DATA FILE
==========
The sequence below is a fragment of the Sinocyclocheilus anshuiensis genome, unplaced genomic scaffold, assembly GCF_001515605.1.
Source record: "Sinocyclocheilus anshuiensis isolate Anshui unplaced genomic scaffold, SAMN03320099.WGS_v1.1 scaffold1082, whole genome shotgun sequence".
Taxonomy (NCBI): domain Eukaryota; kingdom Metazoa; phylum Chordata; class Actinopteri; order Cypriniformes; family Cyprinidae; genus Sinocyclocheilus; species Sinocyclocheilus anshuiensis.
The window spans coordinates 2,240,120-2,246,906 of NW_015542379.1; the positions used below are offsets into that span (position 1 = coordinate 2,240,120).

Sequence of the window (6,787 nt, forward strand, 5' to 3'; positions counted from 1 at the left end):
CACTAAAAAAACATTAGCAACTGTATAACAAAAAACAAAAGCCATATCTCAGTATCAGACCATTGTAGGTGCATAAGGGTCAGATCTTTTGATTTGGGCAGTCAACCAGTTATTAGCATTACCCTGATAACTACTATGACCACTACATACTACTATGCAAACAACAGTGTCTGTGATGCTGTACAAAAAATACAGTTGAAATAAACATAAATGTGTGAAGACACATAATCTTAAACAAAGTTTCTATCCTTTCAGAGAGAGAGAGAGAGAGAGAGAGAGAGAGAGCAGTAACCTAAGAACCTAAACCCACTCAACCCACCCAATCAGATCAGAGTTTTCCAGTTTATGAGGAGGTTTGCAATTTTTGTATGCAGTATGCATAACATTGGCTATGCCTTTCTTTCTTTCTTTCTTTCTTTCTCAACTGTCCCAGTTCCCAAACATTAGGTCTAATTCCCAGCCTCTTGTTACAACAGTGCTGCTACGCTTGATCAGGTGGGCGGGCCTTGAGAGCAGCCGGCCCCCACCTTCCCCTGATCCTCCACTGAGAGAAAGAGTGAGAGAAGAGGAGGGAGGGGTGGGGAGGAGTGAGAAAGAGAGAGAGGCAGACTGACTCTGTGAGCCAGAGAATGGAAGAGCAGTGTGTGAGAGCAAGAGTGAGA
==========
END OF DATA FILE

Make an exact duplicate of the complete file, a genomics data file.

The sequence below is a fragment of the Sinocyclocheilus anshuiensis genome, unplaced genomic scaffold, assembly GCF_001515605.1.
Source record: "Sinocyclocheilus anshuiensis isolate Anshui unplaced genomic scaffold, SAMN03320099.WGS_v1.1 scaffold1082, whole genome shotgun sequence".
Taxonomy (NCBI): domain Eukaryota; kingdom Metazoa; phylum Chordata; class Actinopteri; order Cypriniformes; family Cyprinidae; genus Sinocyclocheilus; species Sinocyclocheilus anshuiensis.
The window spans coordinates 2,240,120-2,246,906 of NW_015542379.1; the positions used below are offsets into that span (position 1 = coordinate 2,240,120).

Sequence of the window (6,787 nt, forward strand, 5' to 3'; positions counted from 1 at the left end):
CACTAAAAAAACATTAGCAACTGTATAACAAAAAACAAAAGCCATATCTCAGTATCAGACCATTGTAGGTGCATAAGGGTCAGATCTTTTGATTTGGGCAGTCAACCAGTTATTAGCATTACCCTGATAACTACTATGACCACTACATACTACTATGCAAACAACAGTGTCTGTGATGCTGTACAAAAAATACAGTTGAAATAAACATAAATGTGTGAAGACACATAATCTTAAACAAAGTTTCTATCCTTTCAGAGAGAGAGAGAGAGAGAGAGAGAGAGAGAGCAGTAACCTAAGAACCTAAACCCACTCAACCCACCCAATCAGATCAGAGTTTTCCAGTTTATGAGGAGGTTTGCAATTTTTGTATGCAGTATGCATAACATTGGCTATGCCTTTCTTTCTTTCTTTCTTTCTTTCTCAACTGTCCCAGTTCCCAAACATTAGGTCTAATTCCCAGCCTCTTGTTACAACAGTGCTGCTACGCTTGATCAGGTGGGCGGGCCTTGAGAGCAGCCGGCCCCCACCTTCCCCTGATCCTCCACTGAGAGAAAGAGTGAGAGAAGAGGAGGGAGGGGTGGGGAGGAGTGAGAAAGAGAGAGAGGCAGACTGACTCTGTGAGCCAGAGAATGGAAGAGCAGTGTGTGAGAGCAAGAGTGAGA